The pilot reported that the average fuel consumption rate was 10-11 gallons per hour (gph) for the Cessna 182R airplane, and that the company requires their pilots to land for fuel after 5 hours of flying. The pilot stated that she prefers to calculate her fuel remaining based on how long she has been flying and does not rely on the airplane's analog fuel quantity gauges because they are often inaccurate. The pilot noted that after 4.1 hours of flight time the airplane should still have had about 44 gallons of fuel remaining.

The pilot stated that a typical observation flight is flown about 700 ft above ground level while the pilot observes the pipeline right-of-way for evidence of encroachment, heavy machinery, fire, and pipeline leaks. The pilot noted that most of her attention during the flight had been dedicated to observing the ground. Additionally, the pilot reported that the pipeline company had recently complained that there had been some activity along the right-of-way that should have been spotted and reported during a previous flight, and, as a result, she had deliberately paid more attention to the right-of-way than she had on previous flights.

On March 20, 2020, the engine, a Continental Motors O-470-U18B, serial number 1038697, was remanufactured at the factory. According to maintenance documentation, the engine had accumulated 55.9 hours since it was installed on the airplane.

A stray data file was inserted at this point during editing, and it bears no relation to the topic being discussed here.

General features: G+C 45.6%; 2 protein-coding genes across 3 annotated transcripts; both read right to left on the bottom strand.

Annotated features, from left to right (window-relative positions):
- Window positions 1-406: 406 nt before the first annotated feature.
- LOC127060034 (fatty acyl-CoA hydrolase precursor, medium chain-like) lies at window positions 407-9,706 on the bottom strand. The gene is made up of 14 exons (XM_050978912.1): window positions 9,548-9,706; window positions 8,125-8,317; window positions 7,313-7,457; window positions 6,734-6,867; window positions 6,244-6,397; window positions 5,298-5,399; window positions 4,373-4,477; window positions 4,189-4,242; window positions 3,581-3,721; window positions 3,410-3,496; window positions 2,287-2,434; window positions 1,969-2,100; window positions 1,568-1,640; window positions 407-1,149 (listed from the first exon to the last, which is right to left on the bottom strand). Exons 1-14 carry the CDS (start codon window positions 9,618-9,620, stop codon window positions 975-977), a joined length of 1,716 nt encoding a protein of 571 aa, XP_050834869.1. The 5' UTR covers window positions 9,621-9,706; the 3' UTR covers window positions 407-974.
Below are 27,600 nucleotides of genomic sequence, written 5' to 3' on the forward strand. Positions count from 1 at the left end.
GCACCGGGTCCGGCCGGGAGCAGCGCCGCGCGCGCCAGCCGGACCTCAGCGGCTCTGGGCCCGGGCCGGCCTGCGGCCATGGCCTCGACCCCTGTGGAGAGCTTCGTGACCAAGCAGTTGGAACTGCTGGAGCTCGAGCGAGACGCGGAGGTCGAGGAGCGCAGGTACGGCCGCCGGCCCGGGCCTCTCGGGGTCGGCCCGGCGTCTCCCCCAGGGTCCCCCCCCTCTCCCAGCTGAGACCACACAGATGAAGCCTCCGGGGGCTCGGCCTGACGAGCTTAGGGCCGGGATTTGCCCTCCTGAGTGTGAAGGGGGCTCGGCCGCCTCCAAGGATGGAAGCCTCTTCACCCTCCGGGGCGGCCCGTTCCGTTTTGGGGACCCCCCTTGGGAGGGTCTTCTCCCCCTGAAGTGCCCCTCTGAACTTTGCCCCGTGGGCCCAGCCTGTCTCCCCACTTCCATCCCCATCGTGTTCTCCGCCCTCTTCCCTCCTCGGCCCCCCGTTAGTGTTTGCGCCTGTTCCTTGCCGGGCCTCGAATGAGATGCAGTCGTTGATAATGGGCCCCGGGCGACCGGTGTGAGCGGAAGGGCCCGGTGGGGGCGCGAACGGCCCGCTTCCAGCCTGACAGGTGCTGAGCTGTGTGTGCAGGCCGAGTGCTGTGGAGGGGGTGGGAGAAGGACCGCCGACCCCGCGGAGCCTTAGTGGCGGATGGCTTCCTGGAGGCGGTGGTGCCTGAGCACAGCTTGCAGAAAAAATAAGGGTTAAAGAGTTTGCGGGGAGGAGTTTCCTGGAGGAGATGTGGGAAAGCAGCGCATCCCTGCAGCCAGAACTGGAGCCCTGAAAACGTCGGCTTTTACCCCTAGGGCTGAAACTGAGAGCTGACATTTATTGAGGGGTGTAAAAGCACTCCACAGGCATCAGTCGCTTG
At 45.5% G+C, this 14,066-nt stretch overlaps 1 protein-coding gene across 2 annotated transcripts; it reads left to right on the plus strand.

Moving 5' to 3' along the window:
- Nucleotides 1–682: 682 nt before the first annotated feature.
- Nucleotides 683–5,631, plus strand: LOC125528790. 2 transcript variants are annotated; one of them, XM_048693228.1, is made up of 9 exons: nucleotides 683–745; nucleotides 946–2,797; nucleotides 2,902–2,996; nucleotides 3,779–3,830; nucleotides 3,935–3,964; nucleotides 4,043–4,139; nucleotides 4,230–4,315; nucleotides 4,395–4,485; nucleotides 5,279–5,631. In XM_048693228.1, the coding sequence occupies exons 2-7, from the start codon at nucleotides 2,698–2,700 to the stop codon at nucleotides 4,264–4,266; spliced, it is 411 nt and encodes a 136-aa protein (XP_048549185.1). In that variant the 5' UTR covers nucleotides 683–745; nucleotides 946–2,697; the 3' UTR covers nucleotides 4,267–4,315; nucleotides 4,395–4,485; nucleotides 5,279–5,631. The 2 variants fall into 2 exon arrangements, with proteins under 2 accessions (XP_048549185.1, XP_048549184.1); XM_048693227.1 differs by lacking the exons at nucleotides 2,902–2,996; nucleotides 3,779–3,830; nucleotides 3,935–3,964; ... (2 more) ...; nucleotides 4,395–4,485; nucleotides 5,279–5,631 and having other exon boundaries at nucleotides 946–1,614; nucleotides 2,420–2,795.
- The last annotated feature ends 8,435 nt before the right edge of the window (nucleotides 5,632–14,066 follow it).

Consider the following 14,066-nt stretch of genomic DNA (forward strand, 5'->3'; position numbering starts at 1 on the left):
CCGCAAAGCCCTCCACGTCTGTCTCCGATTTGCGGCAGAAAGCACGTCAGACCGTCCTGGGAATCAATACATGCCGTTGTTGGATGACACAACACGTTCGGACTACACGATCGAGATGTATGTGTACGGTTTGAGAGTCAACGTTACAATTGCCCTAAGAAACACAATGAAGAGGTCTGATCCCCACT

The airplane wreckage was recovered from the accident site to a secured location and will be examined at a future date. 

Aircraft and Owner/Operator Information

Aircraft Make: Cessna
Registration: N958HP
Model/Series:182 R 
Aircraft Category: Airplane
Amateur Built: No
Operator: Brentco Aerial Patrol
Operating Certificate(s) Held: None 

Meteorological Information and Flight Plan

Conditions at Accident Site: Visual Conditions
Condition of Light:Day 
Observation Facility, Elevation: OSA, 364 ft msl
Observation Time: 1355 CDT
Distance from Accident Site: 10 Nautical Miles
Temperature/Dew Point: 31°C / 21°C
Lowest Cloud Condition: Scattered / 3800 ft agl
Wind Speed/Gusts, Direction: Calm / ,
Lowest Ceiling: None
Visibility:  7 Miles
Altimeter Setting: 29.91 inches Hg
Type of Flight Plan Filed: Company VFR
Departure Point: Cushing, OK (CUH)
Destination: Mount Pleasant, TX (OSA)

Wreckage and Impact Information

Crew Injuries: 1 Serious
Aircraft Damage: Substantial
Passenger Injuries: N/A
Aircraft Fire: None
Ground Injuries: N/A
Aircraft Explosion:None 
Total Injuries: 1 Serious
Latitude, Longitude: 33.164167, -95.147500 (est)

View of airplane from front.
Photo courtesy of the Federal Aviation Administration


Additional Participating Entity: 
Federal Aviation Administration / Flight Standards District Office; Grand Rapids, Michigan 

Aviation Accident Final Report - National Transportation Safety Board:  https://app.ntsb.gov/pdf

Investigation Docket - National Transportation Safety Board: https://dms.ntsb.gov/pubdms

Location: Moorestown, MI
Accident Number: GAA16CA196
Date & Time: 04/14/2016, 0917 EST
Registration: N958HP
Aircraft: CESSNA 182
Aircraft Damage: Substantial
Defining Event: Birdstrike
Injuries: 1 Minor
Flight Conducted Under: Part 91: General Aviation - Aerial Observation

Analysis

The pilot reported during day visual meteorological conditions, he struck a goose at an altitude of about 2000 mean sea level while in cruise flight. The wind screen was shattered after the impact. The pilot further reported that he continued to the nearest airport and landed without further incident.